Yvonne Margarula, Mirarr Senior Traditional Owner, wrote in a 2005 submission to a parliamentary uranium inquiry: "Along with other Aboriginal people the Mirarr opposed uranium mining when the Government approached us in the 1970s. The old people were worried about the damage mining would do to country and the problems that mining would bring for Aboriginal people.
"The Government would not listen and forced the Ranger uranium mine on us, but the old people were right and today we are dealing with everything they were worried about. Uranium mining has completely upturned our lives – bringing a town, many non-Aboriginal people, greater access to alcohol and many arguments between Aboriginal people, mostly about money.
"Uranium mining has also taken our country away from us and destroyed it – billabongs and creeks are gone forever, there are hills of poisonous rock and great holes in the ground with poisonous mud where there used to be nothing but bush.
"Mining and the millions of dollars in royalties have not improved our quality of life."
Heathgate Resources, owned by General Atomics, succeeded in imposing the Beverley uranium mine on the Adnyamathanha people in north-east SA in the late 1990s.
The company negotiated with a small number of Native Title claimants, but did not recognise the will of the community as a whole. This divide-and-rule strategy, coupled with the joint might of industry and government, resulted in inadequate and selective consultation with the Adnyamathanha people.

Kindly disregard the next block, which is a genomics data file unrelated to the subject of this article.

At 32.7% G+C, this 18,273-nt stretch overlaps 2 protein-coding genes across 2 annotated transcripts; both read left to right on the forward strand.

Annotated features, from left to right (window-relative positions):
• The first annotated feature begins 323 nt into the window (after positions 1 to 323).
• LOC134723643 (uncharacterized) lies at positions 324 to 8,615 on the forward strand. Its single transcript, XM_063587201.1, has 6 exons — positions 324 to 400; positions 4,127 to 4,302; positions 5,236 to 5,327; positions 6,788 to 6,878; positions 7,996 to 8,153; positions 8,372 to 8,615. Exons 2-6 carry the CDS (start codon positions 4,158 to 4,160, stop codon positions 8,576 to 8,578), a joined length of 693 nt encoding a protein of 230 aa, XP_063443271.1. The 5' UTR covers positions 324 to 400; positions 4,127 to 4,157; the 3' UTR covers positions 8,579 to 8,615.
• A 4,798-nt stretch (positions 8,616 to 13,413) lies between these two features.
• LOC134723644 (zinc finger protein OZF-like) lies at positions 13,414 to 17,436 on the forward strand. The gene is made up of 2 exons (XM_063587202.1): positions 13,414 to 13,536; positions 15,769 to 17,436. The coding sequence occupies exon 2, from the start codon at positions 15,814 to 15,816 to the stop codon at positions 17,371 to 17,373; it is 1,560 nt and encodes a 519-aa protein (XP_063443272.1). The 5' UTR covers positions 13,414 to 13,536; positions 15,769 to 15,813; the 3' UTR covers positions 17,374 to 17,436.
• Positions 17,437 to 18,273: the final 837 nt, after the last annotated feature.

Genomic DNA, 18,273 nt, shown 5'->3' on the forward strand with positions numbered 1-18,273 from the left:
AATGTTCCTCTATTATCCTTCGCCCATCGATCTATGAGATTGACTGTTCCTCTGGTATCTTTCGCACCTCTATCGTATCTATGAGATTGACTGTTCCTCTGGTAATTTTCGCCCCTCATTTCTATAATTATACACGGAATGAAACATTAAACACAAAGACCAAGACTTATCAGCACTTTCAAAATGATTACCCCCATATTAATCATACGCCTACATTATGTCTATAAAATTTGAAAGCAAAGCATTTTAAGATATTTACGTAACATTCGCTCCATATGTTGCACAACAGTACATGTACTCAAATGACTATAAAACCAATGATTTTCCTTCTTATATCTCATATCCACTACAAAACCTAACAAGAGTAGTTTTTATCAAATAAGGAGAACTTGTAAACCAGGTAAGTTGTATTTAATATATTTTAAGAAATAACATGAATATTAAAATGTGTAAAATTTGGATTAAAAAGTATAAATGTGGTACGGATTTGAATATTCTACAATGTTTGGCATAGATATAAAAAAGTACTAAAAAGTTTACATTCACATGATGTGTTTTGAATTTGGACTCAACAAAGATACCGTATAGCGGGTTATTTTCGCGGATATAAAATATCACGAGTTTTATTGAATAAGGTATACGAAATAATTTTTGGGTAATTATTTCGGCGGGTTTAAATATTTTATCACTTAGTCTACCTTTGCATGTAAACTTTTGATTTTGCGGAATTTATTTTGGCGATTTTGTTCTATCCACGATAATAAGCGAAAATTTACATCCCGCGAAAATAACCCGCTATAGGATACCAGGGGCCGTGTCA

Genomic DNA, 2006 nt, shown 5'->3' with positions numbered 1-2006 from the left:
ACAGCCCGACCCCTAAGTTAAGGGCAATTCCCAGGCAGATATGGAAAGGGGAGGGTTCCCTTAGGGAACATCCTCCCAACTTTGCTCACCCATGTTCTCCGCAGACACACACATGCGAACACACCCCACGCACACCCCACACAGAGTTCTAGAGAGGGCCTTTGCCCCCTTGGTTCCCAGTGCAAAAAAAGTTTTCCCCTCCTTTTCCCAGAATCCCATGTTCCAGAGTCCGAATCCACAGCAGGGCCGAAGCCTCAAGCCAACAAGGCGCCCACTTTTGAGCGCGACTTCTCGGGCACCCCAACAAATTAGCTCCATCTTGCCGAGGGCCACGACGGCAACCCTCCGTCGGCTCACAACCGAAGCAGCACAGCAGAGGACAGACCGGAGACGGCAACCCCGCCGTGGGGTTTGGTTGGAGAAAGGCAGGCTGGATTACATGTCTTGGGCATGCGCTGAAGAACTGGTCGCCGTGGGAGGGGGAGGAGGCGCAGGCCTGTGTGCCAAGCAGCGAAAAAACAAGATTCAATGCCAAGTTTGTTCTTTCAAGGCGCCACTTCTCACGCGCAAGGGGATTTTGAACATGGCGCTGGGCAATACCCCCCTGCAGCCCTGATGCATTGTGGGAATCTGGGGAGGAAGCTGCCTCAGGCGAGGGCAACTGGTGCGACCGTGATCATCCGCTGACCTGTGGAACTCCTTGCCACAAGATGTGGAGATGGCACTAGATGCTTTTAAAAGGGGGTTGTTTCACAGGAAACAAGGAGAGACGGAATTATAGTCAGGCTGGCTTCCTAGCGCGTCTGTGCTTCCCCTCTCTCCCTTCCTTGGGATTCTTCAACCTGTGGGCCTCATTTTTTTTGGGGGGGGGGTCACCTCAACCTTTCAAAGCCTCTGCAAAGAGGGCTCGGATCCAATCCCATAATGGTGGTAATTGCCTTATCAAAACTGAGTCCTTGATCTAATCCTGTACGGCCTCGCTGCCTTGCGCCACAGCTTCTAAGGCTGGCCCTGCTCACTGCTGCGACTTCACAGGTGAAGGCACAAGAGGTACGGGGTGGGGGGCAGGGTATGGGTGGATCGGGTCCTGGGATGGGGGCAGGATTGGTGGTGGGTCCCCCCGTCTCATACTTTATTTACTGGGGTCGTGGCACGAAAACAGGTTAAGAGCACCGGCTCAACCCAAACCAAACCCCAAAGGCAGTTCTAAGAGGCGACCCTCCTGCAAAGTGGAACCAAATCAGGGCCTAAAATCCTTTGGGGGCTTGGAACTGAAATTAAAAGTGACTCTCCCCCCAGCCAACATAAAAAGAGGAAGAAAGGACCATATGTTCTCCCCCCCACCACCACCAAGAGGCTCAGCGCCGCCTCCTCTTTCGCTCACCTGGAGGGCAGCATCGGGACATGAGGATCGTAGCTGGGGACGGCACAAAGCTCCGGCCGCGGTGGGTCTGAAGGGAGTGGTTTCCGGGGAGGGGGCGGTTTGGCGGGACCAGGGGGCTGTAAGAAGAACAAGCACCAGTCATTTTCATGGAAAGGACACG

Adnyamathanha woman Jillian Marsh wrote in a submission to a 2002-03 Senate inquiry: "Initial negotiation was misrepresentative, ill-informed, and designed to divide and disempower the Adnyamathanha community. ... The resulting meeting was held under appalling conditions. The company (Heathgate Resources) censored the entire meeting with the assistance of [a Liberal member of the SA Parliament] and the State Police. One Adnyamathanha man that stood up and asked for an independent facilitator from the floor to be elected was immediately escorted by two armed Police holding him on either side (by his arms) to the outside of the building."
The late Mr Artie Wilton, the last living Wilyaru man (Adnyamathanha full initiate), said in June 2000 that he was never consulted about the Beverley uranium mine and never agreed to the Beverley or Honeymoon mining projects. "The Beverley Mine must be stopped, dead stopped," Mr Wilton said.